"Ohioans across the political spectrum are just tired of politics as usual. They're sick of leaders acting in a selfish way. We need to change that.

To read the full text of Voters First’s proposed amendment, click here. For more information about Voters First or to sign the petition, click here.

 
 
by German Lopez 04.25.2012
Posted In: Republicans, Democrats, News, Public Policy, Government at 11:23 AM | Permalink | Comments (1)
 
 
jon_husted_518045c

Republicans Back Down on Voting Restrictions

Ohio GOP to repeal parts of its own passed legislation

This week, Republicans are moving forward with a partial repeal of HB 194, a bill that was blasted by voting rights groups for eliminating opportunities to vote early and disallowing pollworkers to guide voters to the correct precinct. The bill was also criticized by Democrats for curtailing voting rights in a way that made it harder for mostly Democratic constituents to vote.

The good news first: Most of HB 194 is being repealed. It’s good to see Republicans follow the advice of Ohio Secretary of State Jon Husted, a moderate Republican who called or the repeal of HB 194 earlier this year.

The bad news: Some new limits on voting rights are going to remain in place, and the entire repeal process, which involves the passing of SB 295, might be unconstitutional.

While it’s good to see HB 194 repealed, it’s not the only voting law Republicans enacted last year. The Ohio legislature also passed HB 224, which prohibited voting the Saturday, Sunday and Monday before election day.

For Democrats, this poses a bit of a problem. Democrats are happy to see most of the restrictions on voting repealed, but they want to see all of the restrictions repealed. If SB 295 passes, Democrats worry that the rest of the restrictions won’t be repealed because Republicans will think they have done enough.

Even the Obama team spoke on this issue. In an email to Obama supporters Tuesday, Greg Schultz, the Ohio State Director on the Obama team, urged voters to speak up: “This bill could mean an end to our last three days of early voting this November — and would change the rules, right in the middle of an election year. It's an unambiguous attack on our voting rights.”

The other problem is the repeal could be unconstitutional. After HB 194 passed, voters were quick to speak out against the new law and put it up for referendum in the November 2012 ballot. So Republicans are repealing a law that is already up for referendum. This is the first time that’s happened in the Ohio legislature, and Democrats claim it might be unconstitutional.

But a lot of that opposition may be pure political posturing. After all, Democrats were sure they were going to win the referendum on HB 194, and they were sure they could use it to get more supporters out to vote. With SB 295, the referendum of HB 194 could potentially be taken off the ballot, and state Democrats will lose one issue to hammer Republicans with in an election year.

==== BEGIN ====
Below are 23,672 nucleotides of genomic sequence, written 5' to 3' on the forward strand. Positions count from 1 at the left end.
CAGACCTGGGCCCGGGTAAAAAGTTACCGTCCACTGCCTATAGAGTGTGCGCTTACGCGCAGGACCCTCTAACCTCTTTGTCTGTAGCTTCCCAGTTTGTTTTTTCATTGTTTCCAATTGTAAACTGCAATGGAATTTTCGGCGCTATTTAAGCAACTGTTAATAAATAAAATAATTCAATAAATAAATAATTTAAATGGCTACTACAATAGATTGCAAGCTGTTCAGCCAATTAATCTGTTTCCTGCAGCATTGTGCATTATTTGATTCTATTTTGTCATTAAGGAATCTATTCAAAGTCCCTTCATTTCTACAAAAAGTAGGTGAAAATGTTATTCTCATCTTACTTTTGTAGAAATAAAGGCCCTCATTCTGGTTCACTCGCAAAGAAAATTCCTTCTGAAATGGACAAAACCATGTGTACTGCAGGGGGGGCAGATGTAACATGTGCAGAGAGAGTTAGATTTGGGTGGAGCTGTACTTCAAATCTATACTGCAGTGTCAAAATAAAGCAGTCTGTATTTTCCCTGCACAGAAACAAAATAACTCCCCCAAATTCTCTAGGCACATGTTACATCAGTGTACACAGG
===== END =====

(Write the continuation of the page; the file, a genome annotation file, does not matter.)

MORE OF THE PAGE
In a sense, Democrats aren’t just upset about a “change of rules in the middle of an election year,” as Schultz put it in his email. They’re upset about a change in politics in the middle of an election year.


Regardless, SB 295 does have some legitimate problems. It’s good to see most of the draconian restrictions on voting repealed, but if Republicans really want to admit their mistake, they’ll repeal the rest of the restrictions as well.
 
 
by German Lopez 04.19.2012
 
 
streetcar

Rebuilding Cincinnati: City vs. Kasich

Cincinnati is moving forward, despite the better attempts of state Republicans

In his State of the City address last week, Mayor Mark Mallory called on Cincinnati to continue pushing for improvements. After years of stalling, projects like Washington Park’s renovation, the Horseshoe Casino and the streetcar are finally moving forward, and Mallory wants to make sure that work continues.

Politically and economically, it makes sense. Not only have voters approved of both the casino and the streetcar, but the projects will create jobs. Casino developers have already begun to fill what they promise will be 1,700 permanent jobs, and city estimates show the first segment of the streetcar will create 300 construction jobs and 25 permanent jobs.


But while voters and local politicians may approve, some state Republicans are doing their very best to tear the projects down. Gov. John Kasich, who dismantled Ohio’s passenger rail project, tried his hardest to continue his anti-transit rampage by railing against the streetcar in public speeches last year. He even ripped away more than $50 million in state funds from the project.


The casino has been a little luckier, but not by much. Kasich has claimed both neutrality and approval of casinos, but he has made building the Horseshoe Casino more difficult. Despite the fact Ohio has the highest casino tax in the nation, Kasich pushed for renegotiations for higher taxes and fees last year, ultimately delaying the casino’s opening from late 2012 to spring 2013.